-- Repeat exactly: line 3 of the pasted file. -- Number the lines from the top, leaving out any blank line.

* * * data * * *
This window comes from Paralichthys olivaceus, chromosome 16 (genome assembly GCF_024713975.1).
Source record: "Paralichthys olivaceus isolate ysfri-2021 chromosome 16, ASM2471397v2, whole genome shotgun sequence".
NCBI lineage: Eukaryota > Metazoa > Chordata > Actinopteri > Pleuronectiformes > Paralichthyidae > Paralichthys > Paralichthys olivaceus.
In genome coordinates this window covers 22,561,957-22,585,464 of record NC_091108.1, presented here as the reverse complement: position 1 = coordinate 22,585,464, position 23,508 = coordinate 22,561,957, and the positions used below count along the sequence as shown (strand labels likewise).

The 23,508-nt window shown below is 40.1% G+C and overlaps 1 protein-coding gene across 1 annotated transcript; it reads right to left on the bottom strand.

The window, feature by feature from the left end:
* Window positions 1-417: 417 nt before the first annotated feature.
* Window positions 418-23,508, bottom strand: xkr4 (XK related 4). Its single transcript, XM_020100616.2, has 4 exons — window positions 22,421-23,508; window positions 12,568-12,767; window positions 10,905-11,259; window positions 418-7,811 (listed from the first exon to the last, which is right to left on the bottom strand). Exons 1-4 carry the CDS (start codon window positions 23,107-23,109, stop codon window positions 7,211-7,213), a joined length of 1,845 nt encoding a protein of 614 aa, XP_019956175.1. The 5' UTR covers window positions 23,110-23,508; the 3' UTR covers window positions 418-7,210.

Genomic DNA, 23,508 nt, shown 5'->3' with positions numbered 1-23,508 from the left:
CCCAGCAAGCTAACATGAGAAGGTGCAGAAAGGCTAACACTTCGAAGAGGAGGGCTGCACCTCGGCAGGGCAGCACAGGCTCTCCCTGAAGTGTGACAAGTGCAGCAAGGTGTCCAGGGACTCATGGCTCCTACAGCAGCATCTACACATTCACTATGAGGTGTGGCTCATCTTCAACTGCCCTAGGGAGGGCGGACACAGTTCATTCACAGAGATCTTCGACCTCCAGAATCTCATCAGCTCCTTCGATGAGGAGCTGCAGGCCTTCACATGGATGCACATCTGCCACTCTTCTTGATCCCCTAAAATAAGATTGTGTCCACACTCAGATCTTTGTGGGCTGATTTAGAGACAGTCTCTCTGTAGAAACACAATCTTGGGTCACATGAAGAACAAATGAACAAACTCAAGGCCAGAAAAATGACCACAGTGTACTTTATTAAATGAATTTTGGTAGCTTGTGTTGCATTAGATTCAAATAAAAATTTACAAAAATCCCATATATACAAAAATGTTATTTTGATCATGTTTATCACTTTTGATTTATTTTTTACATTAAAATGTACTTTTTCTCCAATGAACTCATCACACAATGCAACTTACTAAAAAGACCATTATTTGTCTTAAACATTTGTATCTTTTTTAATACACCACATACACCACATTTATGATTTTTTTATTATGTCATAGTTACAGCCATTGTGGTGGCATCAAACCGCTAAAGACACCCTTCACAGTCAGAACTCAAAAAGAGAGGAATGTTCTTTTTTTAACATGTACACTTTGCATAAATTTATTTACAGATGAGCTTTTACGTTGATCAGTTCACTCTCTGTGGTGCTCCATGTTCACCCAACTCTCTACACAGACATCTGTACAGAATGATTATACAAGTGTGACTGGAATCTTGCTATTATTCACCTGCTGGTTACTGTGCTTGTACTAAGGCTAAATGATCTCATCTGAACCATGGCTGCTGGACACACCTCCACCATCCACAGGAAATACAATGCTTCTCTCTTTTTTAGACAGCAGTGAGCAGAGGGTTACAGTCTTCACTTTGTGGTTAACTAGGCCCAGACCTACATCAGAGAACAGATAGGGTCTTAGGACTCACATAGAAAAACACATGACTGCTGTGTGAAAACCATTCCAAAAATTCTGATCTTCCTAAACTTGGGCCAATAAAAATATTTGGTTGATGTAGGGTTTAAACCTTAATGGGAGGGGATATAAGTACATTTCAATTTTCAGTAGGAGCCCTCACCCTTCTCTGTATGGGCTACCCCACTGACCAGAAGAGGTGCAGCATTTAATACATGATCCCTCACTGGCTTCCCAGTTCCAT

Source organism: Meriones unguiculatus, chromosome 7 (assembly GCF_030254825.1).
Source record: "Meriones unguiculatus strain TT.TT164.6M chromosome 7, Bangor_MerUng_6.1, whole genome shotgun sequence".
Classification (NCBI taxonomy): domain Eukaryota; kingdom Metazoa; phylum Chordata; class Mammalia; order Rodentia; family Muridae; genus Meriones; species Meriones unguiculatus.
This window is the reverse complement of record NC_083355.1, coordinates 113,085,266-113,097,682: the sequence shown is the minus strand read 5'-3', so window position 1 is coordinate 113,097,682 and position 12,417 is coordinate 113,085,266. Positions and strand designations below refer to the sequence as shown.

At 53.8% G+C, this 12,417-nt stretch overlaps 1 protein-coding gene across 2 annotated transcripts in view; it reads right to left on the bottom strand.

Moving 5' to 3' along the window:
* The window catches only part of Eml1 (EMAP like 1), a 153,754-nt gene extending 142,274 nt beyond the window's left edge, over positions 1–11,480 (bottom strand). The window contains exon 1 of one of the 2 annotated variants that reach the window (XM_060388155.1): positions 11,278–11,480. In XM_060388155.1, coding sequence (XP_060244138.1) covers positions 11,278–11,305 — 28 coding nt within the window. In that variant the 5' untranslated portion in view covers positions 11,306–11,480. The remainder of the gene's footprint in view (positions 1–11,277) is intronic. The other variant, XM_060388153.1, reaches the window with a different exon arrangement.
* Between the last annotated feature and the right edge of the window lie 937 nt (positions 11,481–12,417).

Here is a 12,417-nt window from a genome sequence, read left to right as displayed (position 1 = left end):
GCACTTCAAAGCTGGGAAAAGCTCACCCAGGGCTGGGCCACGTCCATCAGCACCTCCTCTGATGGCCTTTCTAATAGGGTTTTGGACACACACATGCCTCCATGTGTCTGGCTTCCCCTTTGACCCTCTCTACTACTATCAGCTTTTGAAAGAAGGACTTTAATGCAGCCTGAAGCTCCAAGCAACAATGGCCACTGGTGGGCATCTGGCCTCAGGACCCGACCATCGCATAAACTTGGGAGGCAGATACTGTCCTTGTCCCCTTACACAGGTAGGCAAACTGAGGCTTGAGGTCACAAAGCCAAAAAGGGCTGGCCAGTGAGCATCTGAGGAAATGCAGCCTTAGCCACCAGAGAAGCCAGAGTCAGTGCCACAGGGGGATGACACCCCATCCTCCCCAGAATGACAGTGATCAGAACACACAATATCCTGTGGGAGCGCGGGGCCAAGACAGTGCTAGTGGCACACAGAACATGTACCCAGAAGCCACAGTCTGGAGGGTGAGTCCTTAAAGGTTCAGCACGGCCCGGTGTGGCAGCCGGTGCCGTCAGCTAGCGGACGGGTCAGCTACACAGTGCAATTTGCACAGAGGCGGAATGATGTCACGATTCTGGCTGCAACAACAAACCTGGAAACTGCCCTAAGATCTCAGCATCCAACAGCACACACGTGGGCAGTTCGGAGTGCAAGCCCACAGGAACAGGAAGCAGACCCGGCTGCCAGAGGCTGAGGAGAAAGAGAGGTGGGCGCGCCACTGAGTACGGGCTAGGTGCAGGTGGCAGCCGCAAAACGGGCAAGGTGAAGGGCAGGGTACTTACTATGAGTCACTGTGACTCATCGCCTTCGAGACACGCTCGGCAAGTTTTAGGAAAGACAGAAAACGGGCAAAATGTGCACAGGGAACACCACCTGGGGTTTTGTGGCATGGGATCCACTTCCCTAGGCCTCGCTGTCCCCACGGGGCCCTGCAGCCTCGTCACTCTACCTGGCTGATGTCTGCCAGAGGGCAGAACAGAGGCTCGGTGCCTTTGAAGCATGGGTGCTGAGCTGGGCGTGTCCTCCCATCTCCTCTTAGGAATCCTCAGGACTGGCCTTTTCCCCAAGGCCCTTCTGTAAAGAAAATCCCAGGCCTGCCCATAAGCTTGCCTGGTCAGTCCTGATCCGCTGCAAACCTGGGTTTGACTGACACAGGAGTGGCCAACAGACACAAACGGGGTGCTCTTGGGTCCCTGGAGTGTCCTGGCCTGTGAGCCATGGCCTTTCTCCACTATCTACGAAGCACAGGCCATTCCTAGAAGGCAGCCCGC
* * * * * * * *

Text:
NCBI lineage: Eukaryota > Metazoa > Chordata > Actinopteri > Pleuronectiformes > Paralichthyidae > Paralichthys > Paralichthys olivaceus.